WordPress plugin bugs can let hackers take over almost 1M sites
Two high severity vulnerabilities found in the Page Builder WordPress plugin installed on more than 1,000,000 sites can let hackers create new admin accounts, plant backdoors, and ultimately take over the compromised websites.
Attackers can exploit these security flaws by tricking WordPress site administrator into clicking specially crafted links or attachments and execute malicious code in their browsers, as well as forge requests on their behalf.
Page Builder is a popular plugin developed by SiteOrigin to help users easily build responsive grid page content using a widget-based page creating editor.
Malicious code injection
The two Page Builder security vulnerabilities are rated as high severity by Wordfence’s Threat Intelligence team who discovered them and reported the issues to the plugin’s developers on May 4.
The development team released a patch to fix both security issues the next day, on May 5, by adding nonce checks to both the Live Editor feature and the builder_content action were the two bugs were found.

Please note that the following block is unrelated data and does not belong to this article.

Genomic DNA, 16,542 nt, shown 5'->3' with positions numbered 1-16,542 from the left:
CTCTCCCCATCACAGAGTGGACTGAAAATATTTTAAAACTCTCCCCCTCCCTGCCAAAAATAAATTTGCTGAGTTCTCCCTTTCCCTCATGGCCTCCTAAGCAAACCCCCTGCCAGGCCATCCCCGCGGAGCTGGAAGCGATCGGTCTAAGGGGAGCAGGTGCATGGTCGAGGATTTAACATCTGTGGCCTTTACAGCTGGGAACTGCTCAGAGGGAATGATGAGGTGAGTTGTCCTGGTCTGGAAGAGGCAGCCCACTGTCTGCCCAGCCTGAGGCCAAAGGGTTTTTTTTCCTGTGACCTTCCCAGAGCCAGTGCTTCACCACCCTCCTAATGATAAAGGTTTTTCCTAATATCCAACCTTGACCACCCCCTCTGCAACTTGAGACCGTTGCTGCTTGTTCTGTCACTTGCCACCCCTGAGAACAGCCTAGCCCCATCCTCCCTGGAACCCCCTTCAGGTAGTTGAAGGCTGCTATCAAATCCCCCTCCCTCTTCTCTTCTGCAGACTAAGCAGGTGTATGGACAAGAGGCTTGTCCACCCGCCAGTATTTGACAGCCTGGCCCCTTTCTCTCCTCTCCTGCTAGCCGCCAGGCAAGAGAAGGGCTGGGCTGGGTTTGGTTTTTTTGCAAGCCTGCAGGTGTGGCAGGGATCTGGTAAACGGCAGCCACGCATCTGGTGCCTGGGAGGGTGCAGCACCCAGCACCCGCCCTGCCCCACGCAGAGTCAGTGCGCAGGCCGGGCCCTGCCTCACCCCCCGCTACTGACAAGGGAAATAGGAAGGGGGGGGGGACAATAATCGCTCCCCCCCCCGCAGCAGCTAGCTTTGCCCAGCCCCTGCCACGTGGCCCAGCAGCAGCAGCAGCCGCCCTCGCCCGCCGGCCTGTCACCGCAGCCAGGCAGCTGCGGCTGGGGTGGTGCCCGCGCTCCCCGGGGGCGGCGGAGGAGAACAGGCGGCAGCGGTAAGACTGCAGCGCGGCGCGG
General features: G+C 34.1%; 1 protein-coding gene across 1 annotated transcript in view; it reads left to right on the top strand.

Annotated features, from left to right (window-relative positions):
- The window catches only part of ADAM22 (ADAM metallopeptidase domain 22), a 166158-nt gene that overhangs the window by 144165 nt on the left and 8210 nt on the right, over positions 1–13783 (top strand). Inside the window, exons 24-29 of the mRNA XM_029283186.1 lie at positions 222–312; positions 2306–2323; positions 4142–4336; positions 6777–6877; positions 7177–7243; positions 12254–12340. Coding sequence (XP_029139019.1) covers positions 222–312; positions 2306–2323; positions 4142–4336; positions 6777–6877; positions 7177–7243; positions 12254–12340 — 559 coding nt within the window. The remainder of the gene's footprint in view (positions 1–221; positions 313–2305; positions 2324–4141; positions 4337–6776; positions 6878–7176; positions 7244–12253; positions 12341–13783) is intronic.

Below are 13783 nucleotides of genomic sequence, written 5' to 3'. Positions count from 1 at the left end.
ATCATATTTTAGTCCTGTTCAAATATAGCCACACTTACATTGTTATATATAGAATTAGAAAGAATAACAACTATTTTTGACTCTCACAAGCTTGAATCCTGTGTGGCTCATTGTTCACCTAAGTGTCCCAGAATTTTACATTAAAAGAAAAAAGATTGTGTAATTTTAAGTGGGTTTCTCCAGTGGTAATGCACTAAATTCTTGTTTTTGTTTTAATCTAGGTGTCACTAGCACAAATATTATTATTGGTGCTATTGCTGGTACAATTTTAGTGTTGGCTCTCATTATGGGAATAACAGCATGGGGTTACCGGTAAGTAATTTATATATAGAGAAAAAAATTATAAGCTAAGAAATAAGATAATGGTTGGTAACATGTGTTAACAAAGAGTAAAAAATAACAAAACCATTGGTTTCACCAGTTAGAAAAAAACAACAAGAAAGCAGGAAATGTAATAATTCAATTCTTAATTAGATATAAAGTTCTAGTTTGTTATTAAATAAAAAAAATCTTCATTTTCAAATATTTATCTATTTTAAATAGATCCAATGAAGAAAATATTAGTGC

As the researchers explain, exploiting the two bugs can “be used to redirect a site’s administrator, create a new administrative user account, or, as seen in the recent attack campaign targeting XSS vulnerabilities, be used to inject a backdoor on a site.”
Attackers who know what they’re doing can also fully take over compromised WordPress websites once they create rogue admin accounts and plant backdoors for maintaining access.
Millions of WordPress sites waiting for patches
Page Builder’s development team updated the plugin to 2.10.16 almost a week ago to fix the two security flaws and users are urged to patch their installations to avoid attacks.
However, just over 220,000 of all 1 million users have updated their Page Builder installation to the last, patched version since its release last week.
Starting with May 6, Hackers are exploiting two other vulnerabilities in the Elementor Pro and Ultimate Addons for Elementor WordPress plugins to remotely execute arbitrary code and fully compromising unpatched targets.
Another series of attacks against over 900,000 WordPress sites started on April 28 with the attackers attempting to redirect visitors to malvertising sites or plant backdoors if their admins are logged in.
The threat actor behind these attacks was observed while using at least 24,000 IP? addresses to deliver malicious requests to over 900,000 sites, with over 20 million attacks having been launched against more than half a million sites on May 3rd alone.
To mitigate these attacks, WordPress admins should immediately update their plugins to patch the vulnerabilities threat actors could exploit to compromise their sites.
Read the original article over at BleepingComputer.com.